the Independent on Sunday
Fine. I would probably give her a job. She looks brisk, efficient and keen. I would be quite impressed with her.
She looks too businesslike. I'd be worried she was after my job.
Too fashion-conscious. I'd suspect her of being more interested in her clothes than her job.
I'd question whether she would be adventurous enough, or bold enough as a reporter. She looks too conservative.
Certainly not! As a journalist your dress should be suitable for all occasions - you might have to go to a press conference in the morning and meet the Archbishop of Canterbury in the afternoon.
Someone with no dress sense at all. I wouldn't worry too much because journalists have no dress sense. But I would question whether this person has the remotest sense of what looks good.
Camden School for Girls
High heels don't make much sense in a school and a short skirt with tights is asking for trouble, quite frankly. Tights are desperately at risk of laddering or snagging on the desks.
Has all the virtues: flat shoes and a smart style that doesn't cry out. Just one hitch: these are expensive clothes. That's not the message a teacher wants to give (and most couldn't afford them).
This is provoking and showy - wonderfully a la mode in the appropriate environment, I'm sure, but not right for school. It looks like she's trying to make some sort of statement.
Overdressed for an interview, let alone the classroom. It's executive clothing, something industrial companies would no doubt swoon over. Staggeringly bright and colourful, but too smart for here.
Out of the question. This is positively provoking! The shortness of the skirt, the v-neck, the hairdo - all totally inappropriate. You wouldn't find a teacher dressed like that anywhere.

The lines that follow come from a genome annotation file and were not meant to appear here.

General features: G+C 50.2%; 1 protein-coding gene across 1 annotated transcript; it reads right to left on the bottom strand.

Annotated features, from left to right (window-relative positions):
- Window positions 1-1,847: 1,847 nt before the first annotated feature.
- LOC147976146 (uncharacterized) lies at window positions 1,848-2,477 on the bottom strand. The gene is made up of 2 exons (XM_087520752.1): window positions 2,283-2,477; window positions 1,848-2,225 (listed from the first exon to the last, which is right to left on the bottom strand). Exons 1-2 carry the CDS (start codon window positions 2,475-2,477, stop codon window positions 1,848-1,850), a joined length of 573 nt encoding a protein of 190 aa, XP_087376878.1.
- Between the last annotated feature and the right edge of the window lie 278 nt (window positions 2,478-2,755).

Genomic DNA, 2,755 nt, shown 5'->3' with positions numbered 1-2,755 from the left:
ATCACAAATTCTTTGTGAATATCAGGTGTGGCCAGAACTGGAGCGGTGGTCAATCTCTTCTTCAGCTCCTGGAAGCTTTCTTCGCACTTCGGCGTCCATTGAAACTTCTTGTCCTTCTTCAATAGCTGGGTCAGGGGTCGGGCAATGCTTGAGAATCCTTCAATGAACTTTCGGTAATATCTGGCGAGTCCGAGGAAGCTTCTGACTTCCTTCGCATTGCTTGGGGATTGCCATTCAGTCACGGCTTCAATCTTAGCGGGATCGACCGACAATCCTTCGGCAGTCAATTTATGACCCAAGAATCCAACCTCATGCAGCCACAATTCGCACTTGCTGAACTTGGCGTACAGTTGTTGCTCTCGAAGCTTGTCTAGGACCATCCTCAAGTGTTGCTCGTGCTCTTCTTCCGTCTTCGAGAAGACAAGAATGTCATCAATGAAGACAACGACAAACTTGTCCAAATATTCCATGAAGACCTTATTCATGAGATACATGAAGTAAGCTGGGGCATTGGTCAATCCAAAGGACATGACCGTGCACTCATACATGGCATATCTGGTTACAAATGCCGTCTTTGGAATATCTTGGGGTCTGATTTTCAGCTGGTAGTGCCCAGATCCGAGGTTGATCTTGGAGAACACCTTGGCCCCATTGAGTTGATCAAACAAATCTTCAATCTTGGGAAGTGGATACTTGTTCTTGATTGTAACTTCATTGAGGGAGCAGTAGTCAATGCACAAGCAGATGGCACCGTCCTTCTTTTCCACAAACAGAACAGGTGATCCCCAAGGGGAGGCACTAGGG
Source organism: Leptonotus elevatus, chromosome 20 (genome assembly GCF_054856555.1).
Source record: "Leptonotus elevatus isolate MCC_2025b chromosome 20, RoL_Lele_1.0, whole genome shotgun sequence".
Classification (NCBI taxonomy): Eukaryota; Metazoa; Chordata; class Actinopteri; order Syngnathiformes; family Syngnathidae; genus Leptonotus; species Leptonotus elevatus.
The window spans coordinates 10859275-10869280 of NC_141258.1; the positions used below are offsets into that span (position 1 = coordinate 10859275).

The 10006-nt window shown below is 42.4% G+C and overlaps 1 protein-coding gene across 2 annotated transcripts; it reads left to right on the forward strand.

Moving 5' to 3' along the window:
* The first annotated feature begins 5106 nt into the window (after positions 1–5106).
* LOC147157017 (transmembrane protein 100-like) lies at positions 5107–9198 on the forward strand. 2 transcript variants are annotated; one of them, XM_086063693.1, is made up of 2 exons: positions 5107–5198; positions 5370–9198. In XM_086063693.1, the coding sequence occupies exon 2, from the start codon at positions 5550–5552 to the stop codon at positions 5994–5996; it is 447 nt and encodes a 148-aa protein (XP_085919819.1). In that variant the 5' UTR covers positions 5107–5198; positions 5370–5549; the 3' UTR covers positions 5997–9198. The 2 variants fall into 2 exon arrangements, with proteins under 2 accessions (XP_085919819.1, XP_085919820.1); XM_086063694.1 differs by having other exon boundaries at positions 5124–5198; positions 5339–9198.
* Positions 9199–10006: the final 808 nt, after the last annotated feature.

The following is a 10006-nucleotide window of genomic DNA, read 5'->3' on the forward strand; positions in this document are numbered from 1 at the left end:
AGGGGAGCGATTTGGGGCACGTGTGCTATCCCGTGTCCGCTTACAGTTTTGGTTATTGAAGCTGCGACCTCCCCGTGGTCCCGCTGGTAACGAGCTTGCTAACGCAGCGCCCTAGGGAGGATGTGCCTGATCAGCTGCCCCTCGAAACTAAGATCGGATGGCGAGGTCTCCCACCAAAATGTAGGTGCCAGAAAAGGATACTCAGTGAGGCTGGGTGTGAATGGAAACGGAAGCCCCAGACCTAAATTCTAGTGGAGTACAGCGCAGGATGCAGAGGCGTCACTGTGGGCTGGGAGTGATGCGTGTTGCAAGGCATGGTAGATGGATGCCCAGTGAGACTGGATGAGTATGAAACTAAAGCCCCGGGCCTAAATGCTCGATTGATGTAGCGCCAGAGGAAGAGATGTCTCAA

Perfect. She's taken a lot of trouble with her hair, she looks comfortable, the shoes are flat and the skirt is not provokingly short. I'd give her the job.
Adriani Nunn, Creative Director, Pauffley PRL Design
Fine. A lot of designers look like that, quite minimalist. Black and grey are very popular.
Yeah, no problems. She looks fine, smart, and the trousers are good. I prefer women to look comfortable in what they're wearing. A lot of women on the design side wear trousers.
She'd have to have the personality to carry this outfit off - it's interesting, outgoing, a bit Barbarella-ish. It makes a statement and wouldn't be out of place with our company.
Not very Nineties - more like a Seventies air hostess. I'm not sure what her design work would look like - probably not very exciting.
Very early Eighties, like something out of a Duran Duran video. And that green just doesn't work. And the cleavage! That's not something I'm used to seeing.
She looks very comfortable, which is a plus. I wouldn't rule her out, but she would have to wear something smarter for a client meeting.
THE POP PRODUCER
A very nice suit. I'm not being chauvinistic about it, but men do read the sexual thing into a short skirt. She obviously thinks she's got good legs to dress like that - I like that confidence.